Coming up soon at King’s! Workshop exploring the concept of Health & Disease, Ability and Dis-ability in Elite Sports.

Disciplinary boundaries often unnecessarily separate students with similar interests. “King’s Interdisciplinary Discussion Society” (KIDS) is a new King’s College group seeking to bring together postgraduates and staff from all schools to discuss the philosophy and ethics of health. The next KIDS Winter Workshop, co-organized with the Centre for the Humanities & Health, will explore the concept of health and disease, able and dis-abled in relation to sports and the construction of categories in elite competitions. The workshop is organized by Dr Silvia Camporesi based at the CHH and Dr John Owens and Dr Andrew Papanikitas of the KIDS group.
The event will be opened by Professor Brian Hurwitz, Director of the CHH and D’Oyly Carte Professor of Medicine and the Arts in the Department of English. Mike McNamee, Professor of Applied Ethics at Swansea University, will give us philosophical insights into the concept of enhancement in sports. Professor McNamee is the former President of the International Association for the Philosophy of Sport, and was the founding Chair of the British Philosophy of Sport Association.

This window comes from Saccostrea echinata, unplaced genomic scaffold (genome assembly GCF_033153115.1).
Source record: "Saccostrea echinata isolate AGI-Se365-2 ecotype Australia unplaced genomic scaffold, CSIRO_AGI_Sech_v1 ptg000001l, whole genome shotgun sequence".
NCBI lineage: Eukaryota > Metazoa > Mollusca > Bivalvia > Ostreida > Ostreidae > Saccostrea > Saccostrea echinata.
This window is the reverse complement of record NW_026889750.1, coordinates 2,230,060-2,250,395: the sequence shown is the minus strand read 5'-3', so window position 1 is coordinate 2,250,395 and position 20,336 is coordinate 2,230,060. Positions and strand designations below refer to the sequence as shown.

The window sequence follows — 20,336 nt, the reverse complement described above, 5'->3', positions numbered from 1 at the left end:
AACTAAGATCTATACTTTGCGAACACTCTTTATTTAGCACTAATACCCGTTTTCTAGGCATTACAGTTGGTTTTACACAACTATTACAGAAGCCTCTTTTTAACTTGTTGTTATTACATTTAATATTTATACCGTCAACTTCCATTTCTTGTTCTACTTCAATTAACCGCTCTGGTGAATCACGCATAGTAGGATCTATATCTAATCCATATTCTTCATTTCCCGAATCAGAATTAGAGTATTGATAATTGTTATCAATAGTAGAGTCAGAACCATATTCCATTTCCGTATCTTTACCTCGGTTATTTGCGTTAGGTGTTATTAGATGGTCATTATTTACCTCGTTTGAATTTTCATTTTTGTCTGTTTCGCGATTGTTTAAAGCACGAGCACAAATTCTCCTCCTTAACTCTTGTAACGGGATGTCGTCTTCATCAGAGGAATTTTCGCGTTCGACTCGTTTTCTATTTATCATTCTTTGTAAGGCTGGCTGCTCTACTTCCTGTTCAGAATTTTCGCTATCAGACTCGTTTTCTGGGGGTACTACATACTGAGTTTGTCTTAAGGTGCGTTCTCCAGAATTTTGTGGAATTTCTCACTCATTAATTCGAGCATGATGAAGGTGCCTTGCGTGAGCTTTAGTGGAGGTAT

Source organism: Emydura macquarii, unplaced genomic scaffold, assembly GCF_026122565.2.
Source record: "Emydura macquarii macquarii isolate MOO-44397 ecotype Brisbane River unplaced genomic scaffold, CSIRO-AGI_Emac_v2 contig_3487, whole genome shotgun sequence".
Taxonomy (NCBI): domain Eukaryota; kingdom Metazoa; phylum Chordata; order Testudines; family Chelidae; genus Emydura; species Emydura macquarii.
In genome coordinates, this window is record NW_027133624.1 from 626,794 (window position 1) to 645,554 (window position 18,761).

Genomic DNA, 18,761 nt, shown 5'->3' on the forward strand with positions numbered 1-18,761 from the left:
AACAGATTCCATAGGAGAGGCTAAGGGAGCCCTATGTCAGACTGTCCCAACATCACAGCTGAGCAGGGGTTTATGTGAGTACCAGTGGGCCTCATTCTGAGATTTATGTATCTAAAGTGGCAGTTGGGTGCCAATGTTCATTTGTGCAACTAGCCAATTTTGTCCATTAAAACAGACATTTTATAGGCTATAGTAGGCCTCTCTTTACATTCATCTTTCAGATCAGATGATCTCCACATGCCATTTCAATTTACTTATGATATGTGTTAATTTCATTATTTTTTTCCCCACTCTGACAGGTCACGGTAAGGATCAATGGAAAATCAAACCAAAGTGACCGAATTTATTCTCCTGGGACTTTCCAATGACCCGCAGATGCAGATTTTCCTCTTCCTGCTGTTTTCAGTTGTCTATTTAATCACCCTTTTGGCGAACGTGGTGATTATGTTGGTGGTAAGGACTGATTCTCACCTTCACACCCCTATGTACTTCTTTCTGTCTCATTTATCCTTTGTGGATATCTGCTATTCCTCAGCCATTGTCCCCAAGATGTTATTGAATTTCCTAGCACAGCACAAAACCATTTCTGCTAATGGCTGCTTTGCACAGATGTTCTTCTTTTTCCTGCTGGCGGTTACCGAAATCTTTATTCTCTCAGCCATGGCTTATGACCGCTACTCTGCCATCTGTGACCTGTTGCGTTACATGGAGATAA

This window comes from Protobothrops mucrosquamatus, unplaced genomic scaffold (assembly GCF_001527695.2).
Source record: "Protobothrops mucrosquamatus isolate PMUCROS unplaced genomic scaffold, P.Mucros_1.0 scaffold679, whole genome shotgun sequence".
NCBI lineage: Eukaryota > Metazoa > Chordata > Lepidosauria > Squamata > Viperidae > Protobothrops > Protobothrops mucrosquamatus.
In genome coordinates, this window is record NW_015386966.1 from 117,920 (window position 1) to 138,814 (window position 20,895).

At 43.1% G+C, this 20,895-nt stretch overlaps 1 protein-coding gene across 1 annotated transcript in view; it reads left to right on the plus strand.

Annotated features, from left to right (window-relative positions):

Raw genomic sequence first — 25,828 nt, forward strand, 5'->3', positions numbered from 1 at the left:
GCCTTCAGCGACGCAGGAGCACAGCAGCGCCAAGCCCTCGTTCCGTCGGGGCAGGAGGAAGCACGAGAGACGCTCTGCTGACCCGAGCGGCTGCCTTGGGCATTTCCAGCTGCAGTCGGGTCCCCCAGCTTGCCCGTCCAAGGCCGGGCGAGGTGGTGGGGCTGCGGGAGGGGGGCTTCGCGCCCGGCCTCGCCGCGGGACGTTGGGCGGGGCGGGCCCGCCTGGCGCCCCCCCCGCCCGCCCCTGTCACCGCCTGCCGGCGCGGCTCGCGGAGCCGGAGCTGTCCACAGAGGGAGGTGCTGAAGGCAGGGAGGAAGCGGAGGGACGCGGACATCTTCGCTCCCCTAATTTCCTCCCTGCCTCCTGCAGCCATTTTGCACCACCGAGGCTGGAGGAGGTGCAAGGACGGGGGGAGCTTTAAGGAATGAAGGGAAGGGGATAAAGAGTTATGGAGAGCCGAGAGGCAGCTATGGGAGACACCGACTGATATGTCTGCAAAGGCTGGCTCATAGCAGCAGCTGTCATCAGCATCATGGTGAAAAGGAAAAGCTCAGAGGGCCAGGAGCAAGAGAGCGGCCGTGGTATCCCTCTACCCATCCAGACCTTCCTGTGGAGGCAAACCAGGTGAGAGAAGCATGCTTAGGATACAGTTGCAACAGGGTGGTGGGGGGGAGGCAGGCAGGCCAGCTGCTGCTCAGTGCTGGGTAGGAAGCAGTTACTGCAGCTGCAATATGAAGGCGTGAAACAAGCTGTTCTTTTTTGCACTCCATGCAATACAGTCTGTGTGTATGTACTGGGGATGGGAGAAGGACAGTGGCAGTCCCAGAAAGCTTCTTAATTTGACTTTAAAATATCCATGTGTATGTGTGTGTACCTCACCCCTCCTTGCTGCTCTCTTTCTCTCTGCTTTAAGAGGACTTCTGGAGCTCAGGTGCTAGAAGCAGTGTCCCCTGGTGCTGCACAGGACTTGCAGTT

An example of an Olympic and enhanced bike in Bejing
Mike is also the founding Editor of Sport, Ethics and Philosophy and has written or edited a total of 11 books in philosophy and ethics applied to sport, including Sports, Virtues and Vices: morality play (Routledge, 2008). Dr Vanessa Heggie is based at the Department of History and Philosophy of Science at Cambridge University, and will offer us a historical and ethical perspective into the history of gender testing in sports. In 2010 Vanessa published a paper titled “Testing sex and gender in sports; reinventing, reimagining and reconstructing histories” and in March this year her first book “A History of British Sports Medicine” was published by Manchester University Press. A medical perspective on enhancement in sports will be given by Professor Trisha Greenhalgh, lead of the Healthcare Innovation and Policy Unit at Queen Mary University. Trisha’s research interests lie at the interface between sociology and medicine, where she uses innovative interdisciplinary approaches, drawing on narrative, ethnographic and participatory methods, to explore complex, policy-related issues in contemporary healthcare.
We hope to see many of you on November 10 in the Great Hall (King’s College Strand Campus). The event is free of charge but you need to write an email to to indicate the number of places you’d like to reserve as the number of attendees is limited. The event will run from 430 to 730 pm, with drinks reception to follow!


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